Keeping it wild for wolverines

Photo: Jared Belson

The first time I met a wolverine it was a bluebird day in the Purcell mountains. As I kick-turned my skis into another switchback that afternoon, I turned, and there she was. She was still as could be, staring at me through the sub-alpine trees, cautious and curious. It was one fleeting moment before she turned and bolted straight up the 45-degree slope above us, and disappeared out of sight.

Wolverines will easily travel 30-40 km in one day, in mountainous terrain. Where we and many other creatures take the easiest route through passes and up switchbacks, the wolverine isn’t daunted by topography. Nothing gets in their way — except for us.

Wolverines are facing tough times in BC. Major highways and resource roads cut straight through their habitat. Development pushes outwards, bringing more noise and destruction to the wild places wolverines depend on.

Without protected and connected areas away from human disturbance, we are putting the wolverine’s survival at risk. You can ensure a better future for these tenacious animals. We must follow their example and fight tenaciously. Your gift will fight for protected areas and parks that keep wild areas connected and intact.

The Purcell and Rocky Mountains are critical corridors for wolverines. In the quiet parts of these mountains, far away from humans, wolverines thrive. In the summer, young males will travel up to thousands of kilometres to hunt and mate. In the winter and spring, wolverine kits are born and fed by their mothers in snow caves. Travelling as a family, youngsters learn the local landscape intimately. Wolverines know that their kits need wild, connected spaces to survive, but it’s becoming increasingly difficult to find.

Across BC, wolverines spend their lifetime trying to avoid the 750,000 km of resource roads in BC, and the clearcuts, traffic, and predators they bring.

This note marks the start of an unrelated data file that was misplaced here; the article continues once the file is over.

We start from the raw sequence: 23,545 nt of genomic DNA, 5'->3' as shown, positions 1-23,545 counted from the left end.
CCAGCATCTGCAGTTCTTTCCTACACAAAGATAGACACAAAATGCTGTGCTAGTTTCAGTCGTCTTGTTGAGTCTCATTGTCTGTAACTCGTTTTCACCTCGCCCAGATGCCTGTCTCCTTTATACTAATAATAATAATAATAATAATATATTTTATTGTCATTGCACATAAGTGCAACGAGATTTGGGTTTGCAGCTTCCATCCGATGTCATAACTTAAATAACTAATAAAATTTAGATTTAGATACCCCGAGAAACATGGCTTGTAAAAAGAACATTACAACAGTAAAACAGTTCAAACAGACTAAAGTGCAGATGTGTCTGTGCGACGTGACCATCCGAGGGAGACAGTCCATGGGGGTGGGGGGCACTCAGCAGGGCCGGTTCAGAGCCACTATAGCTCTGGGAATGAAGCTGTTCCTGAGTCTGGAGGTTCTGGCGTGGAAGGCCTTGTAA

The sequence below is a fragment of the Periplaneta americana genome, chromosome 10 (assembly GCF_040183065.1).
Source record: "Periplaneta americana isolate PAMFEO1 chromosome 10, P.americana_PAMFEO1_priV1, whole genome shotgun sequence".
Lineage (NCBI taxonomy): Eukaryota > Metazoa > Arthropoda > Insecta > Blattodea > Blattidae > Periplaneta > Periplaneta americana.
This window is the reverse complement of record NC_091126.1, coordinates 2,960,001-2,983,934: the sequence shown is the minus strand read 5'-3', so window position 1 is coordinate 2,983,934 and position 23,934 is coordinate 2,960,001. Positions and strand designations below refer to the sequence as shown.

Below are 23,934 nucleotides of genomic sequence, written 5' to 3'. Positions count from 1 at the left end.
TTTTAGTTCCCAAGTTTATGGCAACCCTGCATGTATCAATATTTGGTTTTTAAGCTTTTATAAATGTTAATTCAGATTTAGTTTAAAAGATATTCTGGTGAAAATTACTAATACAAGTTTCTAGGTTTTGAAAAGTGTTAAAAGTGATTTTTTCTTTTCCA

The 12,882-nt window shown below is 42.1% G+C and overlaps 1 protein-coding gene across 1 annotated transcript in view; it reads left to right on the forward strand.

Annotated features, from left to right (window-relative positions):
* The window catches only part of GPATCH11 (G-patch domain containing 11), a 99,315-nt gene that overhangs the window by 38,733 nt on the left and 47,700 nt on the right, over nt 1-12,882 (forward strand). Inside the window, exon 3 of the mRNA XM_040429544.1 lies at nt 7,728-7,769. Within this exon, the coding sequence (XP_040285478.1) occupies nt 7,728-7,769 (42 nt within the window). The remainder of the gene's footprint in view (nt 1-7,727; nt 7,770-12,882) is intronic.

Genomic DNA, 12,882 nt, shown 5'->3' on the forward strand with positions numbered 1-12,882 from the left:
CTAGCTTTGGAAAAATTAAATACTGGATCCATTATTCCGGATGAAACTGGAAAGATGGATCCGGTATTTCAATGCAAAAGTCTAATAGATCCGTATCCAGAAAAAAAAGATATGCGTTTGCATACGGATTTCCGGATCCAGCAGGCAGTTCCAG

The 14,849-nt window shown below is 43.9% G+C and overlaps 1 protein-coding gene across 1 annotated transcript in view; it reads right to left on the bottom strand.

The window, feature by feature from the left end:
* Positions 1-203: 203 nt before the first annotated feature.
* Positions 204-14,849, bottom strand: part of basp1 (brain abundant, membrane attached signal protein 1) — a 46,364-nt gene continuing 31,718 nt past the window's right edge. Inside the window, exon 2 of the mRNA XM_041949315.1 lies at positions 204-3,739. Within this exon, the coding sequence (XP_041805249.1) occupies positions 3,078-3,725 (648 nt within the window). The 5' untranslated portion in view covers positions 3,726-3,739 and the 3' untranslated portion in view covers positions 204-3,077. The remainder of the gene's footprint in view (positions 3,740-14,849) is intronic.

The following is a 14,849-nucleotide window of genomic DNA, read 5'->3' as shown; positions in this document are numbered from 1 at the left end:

The wolverine is a fighter, won’t you fight with them? Your gift will give voice to wolverines in Victoria, fighting for policies that put wildlife first.

Wolverines rely on high elevation habitat to find food and water, to give birth and raise their young, to rest, and to run. A warming climate and the dire consequences of the human footprint has resulted in a catastrophic issue for wolverines – the year round snow that they need is predicted to decrease in much of western North America.

Luckily, this region is predicted to be an excellent climate refugia. As the snow on lower-elevation mountains melt, ranges like the Columbia Mountains are expected to retain the safe and snowy habitat wolverines rely on. Will you help ensure these special places remain a viable climate refuge for wolverines? Your support of meaningful protections right now will fight for connected and protected mountain ranges across the region.

When I remember the way the wolverine looked at me that day, it was clear that even my quiet travel by was a disturbance and had an impact on her.

Our right to recreate never should outweigh the wolverine’s right to rear her young in peace, to live without industrial noise, or to live without fear of human contact. Your gift will defend our most important wild places from out of control recreation. Your gift will lay the groundwork for tomorrow’s parks and protected areas. Your gift will push for laws that recognize the rights and needs of wildlife.

Even the strongest creature that runs straight up and over mountains needs our help. Will you help to protect the wolverines future?



fight for wolverines


For the wild,

Eddie Petryshen
Conservation Specialist

PS. Giving monthly is the most effective way to create meaningful change for wolverines and the wild places they live in. Become a monthly donor today and fight for wildlife and wild places all year round.